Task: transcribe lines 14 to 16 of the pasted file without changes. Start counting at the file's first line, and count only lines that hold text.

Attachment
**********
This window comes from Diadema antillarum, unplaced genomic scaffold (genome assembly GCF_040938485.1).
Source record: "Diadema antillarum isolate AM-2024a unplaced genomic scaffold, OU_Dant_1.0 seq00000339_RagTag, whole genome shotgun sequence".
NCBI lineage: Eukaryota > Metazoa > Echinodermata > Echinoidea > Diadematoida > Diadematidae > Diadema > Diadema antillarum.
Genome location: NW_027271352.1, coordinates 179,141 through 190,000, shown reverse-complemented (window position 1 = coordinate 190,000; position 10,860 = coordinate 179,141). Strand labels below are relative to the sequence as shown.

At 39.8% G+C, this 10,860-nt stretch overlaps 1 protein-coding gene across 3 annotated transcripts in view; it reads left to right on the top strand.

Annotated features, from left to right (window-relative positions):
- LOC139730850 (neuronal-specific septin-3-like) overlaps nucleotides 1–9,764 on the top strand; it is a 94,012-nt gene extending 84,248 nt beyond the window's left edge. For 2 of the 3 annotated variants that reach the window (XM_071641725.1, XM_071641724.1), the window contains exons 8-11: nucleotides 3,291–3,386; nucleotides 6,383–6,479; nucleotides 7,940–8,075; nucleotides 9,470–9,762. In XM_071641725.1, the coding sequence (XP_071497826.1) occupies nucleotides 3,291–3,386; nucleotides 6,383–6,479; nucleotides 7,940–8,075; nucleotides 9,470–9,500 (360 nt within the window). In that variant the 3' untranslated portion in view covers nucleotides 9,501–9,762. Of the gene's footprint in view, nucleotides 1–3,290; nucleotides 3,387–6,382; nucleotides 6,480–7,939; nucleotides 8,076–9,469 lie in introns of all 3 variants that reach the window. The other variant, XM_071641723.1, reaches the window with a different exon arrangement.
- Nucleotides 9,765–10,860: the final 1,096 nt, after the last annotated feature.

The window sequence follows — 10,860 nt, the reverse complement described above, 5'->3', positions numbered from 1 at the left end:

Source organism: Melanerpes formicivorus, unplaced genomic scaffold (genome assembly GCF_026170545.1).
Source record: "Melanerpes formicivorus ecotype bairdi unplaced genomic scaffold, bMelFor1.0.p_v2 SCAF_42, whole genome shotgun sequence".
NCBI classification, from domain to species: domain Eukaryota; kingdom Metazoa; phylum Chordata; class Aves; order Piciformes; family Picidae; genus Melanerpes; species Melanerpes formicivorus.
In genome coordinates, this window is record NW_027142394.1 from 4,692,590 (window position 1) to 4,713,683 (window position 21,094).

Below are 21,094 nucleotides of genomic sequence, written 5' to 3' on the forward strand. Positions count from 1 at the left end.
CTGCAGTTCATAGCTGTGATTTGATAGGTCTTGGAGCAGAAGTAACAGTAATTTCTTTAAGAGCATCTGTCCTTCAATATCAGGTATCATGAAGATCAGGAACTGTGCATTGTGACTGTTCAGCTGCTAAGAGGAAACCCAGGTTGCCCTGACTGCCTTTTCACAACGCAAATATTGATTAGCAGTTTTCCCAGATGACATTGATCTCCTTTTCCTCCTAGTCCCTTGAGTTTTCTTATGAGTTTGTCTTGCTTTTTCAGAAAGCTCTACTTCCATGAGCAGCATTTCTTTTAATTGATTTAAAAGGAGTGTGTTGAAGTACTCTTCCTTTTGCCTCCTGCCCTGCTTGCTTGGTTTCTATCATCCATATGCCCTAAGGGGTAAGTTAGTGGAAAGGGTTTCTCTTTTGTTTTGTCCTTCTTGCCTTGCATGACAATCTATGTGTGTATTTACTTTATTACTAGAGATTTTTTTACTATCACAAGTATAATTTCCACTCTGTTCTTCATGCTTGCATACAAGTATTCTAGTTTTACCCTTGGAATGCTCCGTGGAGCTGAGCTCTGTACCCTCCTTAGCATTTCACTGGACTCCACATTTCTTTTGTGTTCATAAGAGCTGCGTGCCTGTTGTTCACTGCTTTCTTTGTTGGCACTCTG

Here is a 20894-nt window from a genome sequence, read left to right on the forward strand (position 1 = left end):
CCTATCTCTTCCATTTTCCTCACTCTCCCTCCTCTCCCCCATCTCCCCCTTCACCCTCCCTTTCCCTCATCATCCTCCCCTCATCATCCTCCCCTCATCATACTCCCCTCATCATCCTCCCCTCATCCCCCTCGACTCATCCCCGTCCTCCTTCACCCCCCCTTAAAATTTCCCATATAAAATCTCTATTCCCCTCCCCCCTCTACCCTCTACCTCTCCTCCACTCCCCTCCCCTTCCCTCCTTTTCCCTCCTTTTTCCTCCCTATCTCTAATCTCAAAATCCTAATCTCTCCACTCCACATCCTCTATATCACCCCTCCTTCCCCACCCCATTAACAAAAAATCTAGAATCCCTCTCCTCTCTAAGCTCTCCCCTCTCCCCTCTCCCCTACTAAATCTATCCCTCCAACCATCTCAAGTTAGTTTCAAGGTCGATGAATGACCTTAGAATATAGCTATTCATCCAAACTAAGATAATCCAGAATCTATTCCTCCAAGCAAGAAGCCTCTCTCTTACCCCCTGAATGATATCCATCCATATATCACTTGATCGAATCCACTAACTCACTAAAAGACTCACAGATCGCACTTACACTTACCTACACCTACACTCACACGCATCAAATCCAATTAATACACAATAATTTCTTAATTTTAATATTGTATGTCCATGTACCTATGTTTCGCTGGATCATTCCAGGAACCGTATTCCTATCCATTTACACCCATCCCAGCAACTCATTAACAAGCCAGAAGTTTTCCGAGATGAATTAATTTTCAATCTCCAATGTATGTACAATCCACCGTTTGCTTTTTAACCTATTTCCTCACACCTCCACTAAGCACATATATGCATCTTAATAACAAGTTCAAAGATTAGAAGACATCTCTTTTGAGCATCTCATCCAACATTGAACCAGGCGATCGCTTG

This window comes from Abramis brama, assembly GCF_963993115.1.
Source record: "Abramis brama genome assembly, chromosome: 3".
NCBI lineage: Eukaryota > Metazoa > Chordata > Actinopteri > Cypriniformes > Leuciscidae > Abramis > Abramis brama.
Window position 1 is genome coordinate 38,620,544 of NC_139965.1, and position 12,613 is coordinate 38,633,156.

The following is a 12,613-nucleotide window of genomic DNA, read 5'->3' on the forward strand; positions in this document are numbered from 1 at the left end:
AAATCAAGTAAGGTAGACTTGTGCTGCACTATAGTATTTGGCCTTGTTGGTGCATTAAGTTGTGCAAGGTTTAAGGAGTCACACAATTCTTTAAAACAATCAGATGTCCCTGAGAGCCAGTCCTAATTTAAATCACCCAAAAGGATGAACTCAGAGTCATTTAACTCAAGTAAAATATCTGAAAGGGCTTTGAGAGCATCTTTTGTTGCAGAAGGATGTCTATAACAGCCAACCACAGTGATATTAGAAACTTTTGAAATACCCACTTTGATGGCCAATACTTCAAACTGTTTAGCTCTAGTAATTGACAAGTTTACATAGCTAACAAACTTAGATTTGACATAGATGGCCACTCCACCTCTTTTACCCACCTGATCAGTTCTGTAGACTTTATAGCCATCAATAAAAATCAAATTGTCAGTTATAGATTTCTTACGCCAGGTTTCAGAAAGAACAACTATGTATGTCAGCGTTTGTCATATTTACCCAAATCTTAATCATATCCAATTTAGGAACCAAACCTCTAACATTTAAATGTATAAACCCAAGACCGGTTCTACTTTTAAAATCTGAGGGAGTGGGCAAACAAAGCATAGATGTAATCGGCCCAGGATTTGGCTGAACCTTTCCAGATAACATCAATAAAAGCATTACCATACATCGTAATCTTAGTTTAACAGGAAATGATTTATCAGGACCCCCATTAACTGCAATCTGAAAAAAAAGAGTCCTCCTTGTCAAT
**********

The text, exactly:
Below are 21,094 nucleotides of genomic sequence, written 5' to 3' on the forward strand. Positions count from 1 at the left end.
CTGCAGTTCATAGCTGTGATTTGATAGGTCTTGGAGCAGAAGTAACAGTAATTTCTTTAAGAGCATCTGTCCTTCAATATCAGGTATCATGAAGATCAGGAACTGTGCATTGTGACTGTTCAGCTGCTAAGAGGAAACCCAGGTTGCCCTGACTGCCTTTTCACAACGCAAATATTGATTAGCAGTTTTCCCAGATGACATTGATCTCCTTTTCCTCCTAGTCCCTTGAGTTTTCTTATGAGTTTGTCTTGCTTTTTCAGAAAGCTCTACTTCCATGAGCAGCATTTCTTTTAATTGATTTAAAAGGAGTGTGTTGAAGTACTCTTCCTTTTGCCTCCTGCCCTGCTTGCTTGGTTTCTATCATCCATATGCCCTAAGGGGTAAGTTAGTGGAAAGGGTTTCTCTTTTGTTTTGTCCTTCTTGCCTTGCATGACAATCTATGTGTGTATTTACTTTATTACTAGAGATTTTTTTACTATCACAAGTATAATTTCCACTCTGTTCTTCATGCTTGCATACAAGTATTCTAGTTTTACCCTTGGAATGCTCCGTGGAGCTGAGCTCTGTACCCTCCTTAGCATTTCACTGGACTCCACATTTCTTTTGTGTTCATAAGAGCTGCGTGCCTGTTGTTCACTGCTTTCTTTGTTGGCACTCTG

Here is a 20894-nt window from a genome sequence, read left to right on the forward strand (position 1 = left end):